Toronto mayor unabashedly anti-cyclist, has bike lanes removed 1

In fifteen years Toronto has gone from being dubbed the best cycling city in North America to the bike collision capital of Canada. Not helping matters is the current mayor, Rob Ford, who was elected after promising to end what he referred to as “the war on the car.” The level of animosity he has for cyclists is alarming. Here are a few sound bites from him expressing his disdain for bike commuters:

“And what I compare bike lanes to is swimming with the sharks. Sooner or later you’re going to get bitten. And every year we have dozens of people that get hit by cars or trucks. Well, no wonder: roads are built for buses, cars, and trucks, not for people on bikes. My heart bleeds for them when I hear someone gets killed, but it’s their own fault at the end of the day.”

Mayor Ford has taken a bullying approach to dealing with cyclists. He sees them as a nuisance to the city when they’re in fact an asset. More cyclists on the road means fewer cars on the road, which means motorists won’t run into as much traffic. Also, it’s pretty obvious that cyclists cannot automatically be assigned blame for accidents–both a cyclist and the driver are responsible for being aware of their surroundings and respectful of each other. To dismiss every accident as being the cyclist’s fault is disrespectful and ignorant.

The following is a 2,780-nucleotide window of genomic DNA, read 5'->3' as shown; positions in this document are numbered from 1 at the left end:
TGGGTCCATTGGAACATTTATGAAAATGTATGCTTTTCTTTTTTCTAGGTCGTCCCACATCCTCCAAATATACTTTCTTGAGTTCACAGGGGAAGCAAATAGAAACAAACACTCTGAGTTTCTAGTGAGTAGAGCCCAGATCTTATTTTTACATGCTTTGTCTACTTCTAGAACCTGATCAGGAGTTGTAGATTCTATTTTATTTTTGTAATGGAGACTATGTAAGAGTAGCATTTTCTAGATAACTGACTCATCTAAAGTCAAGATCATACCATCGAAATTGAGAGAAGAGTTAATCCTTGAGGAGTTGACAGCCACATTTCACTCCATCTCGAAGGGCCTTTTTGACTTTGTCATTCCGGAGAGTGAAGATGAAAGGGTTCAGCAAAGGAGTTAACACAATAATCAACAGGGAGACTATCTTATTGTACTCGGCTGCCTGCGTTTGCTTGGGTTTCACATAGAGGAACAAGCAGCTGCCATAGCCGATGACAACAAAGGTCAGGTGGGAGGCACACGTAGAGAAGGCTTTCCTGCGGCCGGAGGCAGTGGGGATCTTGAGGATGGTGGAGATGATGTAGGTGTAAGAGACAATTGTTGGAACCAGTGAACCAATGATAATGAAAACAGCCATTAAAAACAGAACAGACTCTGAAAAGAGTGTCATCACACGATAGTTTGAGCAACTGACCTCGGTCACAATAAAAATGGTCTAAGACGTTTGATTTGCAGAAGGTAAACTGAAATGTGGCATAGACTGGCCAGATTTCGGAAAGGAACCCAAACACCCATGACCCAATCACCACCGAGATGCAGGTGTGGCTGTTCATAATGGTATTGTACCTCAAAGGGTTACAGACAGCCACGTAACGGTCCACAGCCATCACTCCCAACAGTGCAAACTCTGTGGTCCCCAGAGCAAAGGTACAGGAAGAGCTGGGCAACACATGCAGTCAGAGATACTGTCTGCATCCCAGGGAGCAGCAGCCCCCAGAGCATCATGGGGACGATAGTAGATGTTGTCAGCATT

Last year the Toronto city council voted to have three bike lanes removed, which will only add fuel to the anti-cyclist fire because more cyclists will end up riding on the road and feeling increasing resentment for the mayor and for people who think cyclists don’t belong there. The city did make some improvements to a few existing bike lanes and created a barrier between the bike lane and the road, but it’s a pretty confusing mixed message to send to cyclists–“We’re both protecting you and alienating you!”

While Portland is embracing the cyclist culture and investing in bicycle commuting, Toronto is setting a very scary example for other cities. It should be pledging to serve and protect all of its residents, not just the ones who drive cars. These tensions can be alleviated but cyclists and motorists need to understand and respect each other instead of blaming one another for being a nuisance. Neither one is going away any time soon; Toronto needs to address the conflict and work to solve it instead of ignoring the situation and watching it get worse.

Photo credit: https://www.flickr.com/photos/caribb/231955974/

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Andy Gillin

Andy Gillin received his Bachelor’s Degree from the University of California at Berkeley and his law degree from the University of Chicago. He is the managing partner of GJEL Accident Attorneys and has written and lectured in the field of plaintiffs’ personal injury law for numerous organizations. Andy is a highly recognized wrongful death lawyer in California.